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 John Doane Hartigan (1890-1958) 

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John Doane Hartigan was a noted international relations officer and educator. Born in Crete, Nebraska on January 29, 1890, he studied finance at the University of California. Entering World War I as a military artillery observer, he attended Military Observers School at Fort Sill, Oklahoma and several artillery schools in France before serving as an Operations Officer for First Army Air Service. He was awarded the Croix de Guerre. Upon his return to the United States, Hartigan received appointments to several international committees, including the Saar Plebiscite Commission of the League of Nations, the American Relief Administration to Romania, and European Commissioner for the 1939 World’s Fair in New York. Hartigan also served as a personal representative of Herbert Hoover during the former President’s trip to Europe in 1938. In Berlin, Hartigan met with German Consul General Fritz Wiedemann to arrange the historic meeting between Hoover, Adolf Hitler, and Hermann Goering.


Hartigan’s experience in international relations inspired him to create a program to train American students for careers abroad. His opportunity came in early 1943, when he was appointed Commandant in charge of the 32ndCollege Training Detachment (Aircrew) of the U.S. Army Air Corps at Dickinson College in Carlisle, Pennsylvania. He proposed his idea for a Foreign Career School to the college’s President and Board of Trustees, but the constraints of war forced him to put his grand plans on hold.


During World War II, Hartigan served with the U.S. Army Air Force. Following the end of hostilities, he was recruited by the MFAA in Austria. As Chief of the Land Oberoesterrich Military Government of the MFAA Branch of the US Allied Commission Austria (USACA), Hartigan supervised the effort to revitalize cultural activities in postwar Austria. He worked at headquarters in Linz alongside his assistant, Monuments Man Lt. Rodger V. Holmen, planning a number of successful art exhibitions to benefit the Austrian people as well as thousands of Allied soldiers. In the short span of three months in late 1945, Hartigan oversaw plans for the exhibitions Art and Applied Art in Bad Ischl, Werbeschau in Bad Hall, and Art Exhibition in Wels. One of the most notable exhibitions mounted under Hartigan’s direction was Kunstausstellung im Marmorsaal, which premiered at the Landhaus in Linz to over 10,000 visitors. A second showing followed in Salzburg. Hartigan remained involved with the MFAA until 1946.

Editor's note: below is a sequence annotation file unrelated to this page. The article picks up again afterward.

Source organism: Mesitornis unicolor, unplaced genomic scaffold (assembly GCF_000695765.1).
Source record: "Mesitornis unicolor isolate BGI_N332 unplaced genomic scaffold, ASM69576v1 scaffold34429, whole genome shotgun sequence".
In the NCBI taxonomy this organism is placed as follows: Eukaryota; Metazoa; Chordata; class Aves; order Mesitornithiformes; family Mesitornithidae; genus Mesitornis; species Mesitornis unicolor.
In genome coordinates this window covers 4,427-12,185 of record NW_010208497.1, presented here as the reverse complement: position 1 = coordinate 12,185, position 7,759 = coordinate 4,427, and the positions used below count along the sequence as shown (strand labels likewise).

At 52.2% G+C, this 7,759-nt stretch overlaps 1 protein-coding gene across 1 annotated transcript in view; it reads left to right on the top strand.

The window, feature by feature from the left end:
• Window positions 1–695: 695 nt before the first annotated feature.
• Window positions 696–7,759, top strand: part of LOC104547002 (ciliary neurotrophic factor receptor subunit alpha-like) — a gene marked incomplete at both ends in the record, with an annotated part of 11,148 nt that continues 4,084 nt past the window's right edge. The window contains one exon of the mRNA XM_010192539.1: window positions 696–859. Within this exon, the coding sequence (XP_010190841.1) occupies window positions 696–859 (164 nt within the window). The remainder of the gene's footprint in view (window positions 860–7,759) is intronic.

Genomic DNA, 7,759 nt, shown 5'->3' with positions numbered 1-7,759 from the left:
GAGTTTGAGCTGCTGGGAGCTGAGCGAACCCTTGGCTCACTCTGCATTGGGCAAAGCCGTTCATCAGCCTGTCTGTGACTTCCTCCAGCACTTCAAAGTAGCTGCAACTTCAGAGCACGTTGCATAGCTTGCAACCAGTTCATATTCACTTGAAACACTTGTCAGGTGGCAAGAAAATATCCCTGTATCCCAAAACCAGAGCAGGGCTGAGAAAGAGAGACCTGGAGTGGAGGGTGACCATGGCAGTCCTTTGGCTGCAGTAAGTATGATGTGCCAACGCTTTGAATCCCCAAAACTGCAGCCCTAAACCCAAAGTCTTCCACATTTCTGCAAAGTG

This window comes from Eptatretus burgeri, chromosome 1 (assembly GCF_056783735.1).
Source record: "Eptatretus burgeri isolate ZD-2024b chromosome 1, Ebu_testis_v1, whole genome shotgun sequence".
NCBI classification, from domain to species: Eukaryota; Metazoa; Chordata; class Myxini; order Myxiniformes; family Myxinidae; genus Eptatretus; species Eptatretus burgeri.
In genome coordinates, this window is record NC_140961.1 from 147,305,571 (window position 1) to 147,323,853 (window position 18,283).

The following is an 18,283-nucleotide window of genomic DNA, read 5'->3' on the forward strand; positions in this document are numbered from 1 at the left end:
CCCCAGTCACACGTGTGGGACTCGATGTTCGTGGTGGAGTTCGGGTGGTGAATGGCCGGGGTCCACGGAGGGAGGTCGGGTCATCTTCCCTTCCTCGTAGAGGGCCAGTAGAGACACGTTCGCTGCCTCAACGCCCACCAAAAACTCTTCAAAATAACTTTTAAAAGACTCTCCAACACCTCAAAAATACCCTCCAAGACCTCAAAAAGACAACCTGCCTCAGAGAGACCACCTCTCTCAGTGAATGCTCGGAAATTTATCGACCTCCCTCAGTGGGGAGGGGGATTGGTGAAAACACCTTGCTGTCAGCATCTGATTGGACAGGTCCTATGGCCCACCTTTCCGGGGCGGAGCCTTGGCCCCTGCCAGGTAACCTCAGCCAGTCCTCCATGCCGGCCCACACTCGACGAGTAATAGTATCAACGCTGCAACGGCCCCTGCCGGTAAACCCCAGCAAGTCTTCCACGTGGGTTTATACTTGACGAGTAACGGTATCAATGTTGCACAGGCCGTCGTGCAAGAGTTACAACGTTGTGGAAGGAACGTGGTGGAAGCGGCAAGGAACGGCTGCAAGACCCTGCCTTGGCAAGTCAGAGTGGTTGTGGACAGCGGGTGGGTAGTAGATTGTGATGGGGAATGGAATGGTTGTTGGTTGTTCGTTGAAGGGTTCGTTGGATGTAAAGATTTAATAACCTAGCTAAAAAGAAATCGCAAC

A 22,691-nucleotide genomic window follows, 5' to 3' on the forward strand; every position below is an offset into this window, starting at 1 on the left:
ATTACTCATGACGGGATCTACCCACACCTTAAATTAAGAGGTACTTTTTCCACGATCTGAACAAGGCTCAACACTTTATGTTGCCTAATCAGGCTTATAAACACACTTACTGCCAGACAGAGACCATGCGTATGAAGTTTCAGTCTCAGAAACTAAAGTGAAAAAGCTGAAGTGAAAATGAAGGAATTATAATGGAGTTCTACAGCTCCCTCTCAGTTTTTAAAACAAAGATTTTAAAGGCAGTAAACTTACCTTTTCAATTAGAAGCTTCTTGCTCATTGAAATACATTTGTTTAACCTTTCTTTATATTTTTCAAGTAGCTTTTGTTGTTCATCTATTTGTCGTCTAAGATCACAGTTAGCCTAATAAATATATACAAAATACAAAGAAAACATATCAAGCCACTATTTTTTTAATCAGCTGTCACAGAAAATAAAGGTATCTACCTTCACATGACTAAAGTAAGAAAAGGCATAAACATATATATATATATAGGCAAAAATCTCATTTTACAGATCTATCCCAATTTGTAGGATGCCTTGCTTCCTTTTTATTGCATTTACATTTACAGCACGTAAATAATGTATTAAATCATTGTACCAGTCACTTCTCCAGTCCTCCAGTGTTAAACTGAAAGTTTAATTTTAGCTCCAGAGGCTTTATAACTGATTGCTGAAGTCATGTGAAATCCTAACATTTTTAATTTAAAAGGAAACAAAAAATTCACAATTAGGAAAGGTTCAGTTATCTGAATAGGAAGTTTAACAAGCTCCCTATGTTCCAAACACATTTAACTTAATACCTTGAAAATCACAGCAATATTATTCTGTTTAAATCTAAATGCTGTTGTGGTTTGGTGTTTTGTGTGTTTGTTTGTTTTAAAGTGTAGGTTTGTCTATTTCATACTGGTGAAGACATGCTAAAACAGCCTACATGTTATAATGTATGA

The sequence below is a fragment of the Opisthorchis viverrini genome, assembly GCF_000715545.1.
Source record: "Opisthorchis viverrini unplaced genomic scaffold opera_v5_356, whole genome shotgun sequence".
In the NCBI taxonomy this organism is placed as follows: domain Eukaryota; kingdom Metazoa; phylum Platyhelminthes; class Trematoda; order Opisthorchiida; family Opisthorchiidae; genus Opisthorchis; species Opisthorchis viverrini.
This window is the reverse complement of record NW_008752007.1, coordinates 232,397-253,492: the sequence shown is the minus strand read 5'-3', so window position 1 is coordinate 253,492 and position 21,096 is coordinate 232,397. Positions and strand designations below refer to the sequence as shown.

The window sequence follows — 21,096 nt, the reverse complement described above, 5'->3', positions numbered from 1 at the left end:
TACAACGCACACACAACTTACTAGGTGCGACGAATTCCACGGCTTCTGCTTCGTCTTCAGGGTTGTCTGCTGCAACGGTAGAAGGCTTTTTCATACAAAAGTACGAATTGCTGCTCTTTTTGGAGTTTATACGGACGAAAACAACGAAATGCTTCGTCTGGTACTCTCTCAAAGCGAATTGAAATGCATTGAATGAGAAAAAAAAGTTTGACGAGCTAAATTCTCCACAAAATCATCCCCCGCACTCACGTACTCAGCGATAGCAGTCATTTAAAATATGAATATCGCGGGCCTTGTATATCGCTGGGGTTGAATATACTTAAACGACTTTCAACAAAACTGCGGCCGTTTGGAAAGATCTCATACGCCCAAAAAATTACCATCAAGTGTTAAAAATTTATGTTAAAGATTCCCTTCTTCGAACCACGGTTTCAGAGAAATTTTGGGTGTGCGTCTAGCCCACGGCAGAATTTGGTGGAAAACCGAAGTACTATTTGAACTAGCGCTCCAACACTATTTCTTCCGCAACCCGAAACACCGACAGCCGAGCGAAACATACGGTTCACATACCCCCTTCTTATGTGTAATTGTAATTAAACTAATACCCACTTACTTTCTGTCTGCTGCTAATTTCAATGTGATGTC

In 1948 Hartigan resumed his mission to create a school for international engagement at Dickinson College. Establishing contacts with such influential organizations as the U.S. State Department, Standard Oil, the Ford Foundation, and the Carnegie Foundation, he conducted surveys of universities in Portugal, Spain, Italy, England, Germany, France, Belgium, Luxembourg, and Switzerland. Nicknamed “The Hartigan Project,” his detailed plan included research on proposed student demographics, living expenses, and curricula. Despite both Hartigan’s extensive efforts and the universal approval of the academic community, lack of funding prevented his idea from being realized.


Hartigan took up residence at the Army Navy Club in Washington, D.C., where he died of a heart attack on November 21, 1958. He was buried at Arlington National Cemetery. Today, the uniform worn by Hartigan during World War I is in the collection of the Smithsonian National Air and Space Museum in Washington, D.C.


Photo courtesy of Dickinson College Archives and Special Collections.

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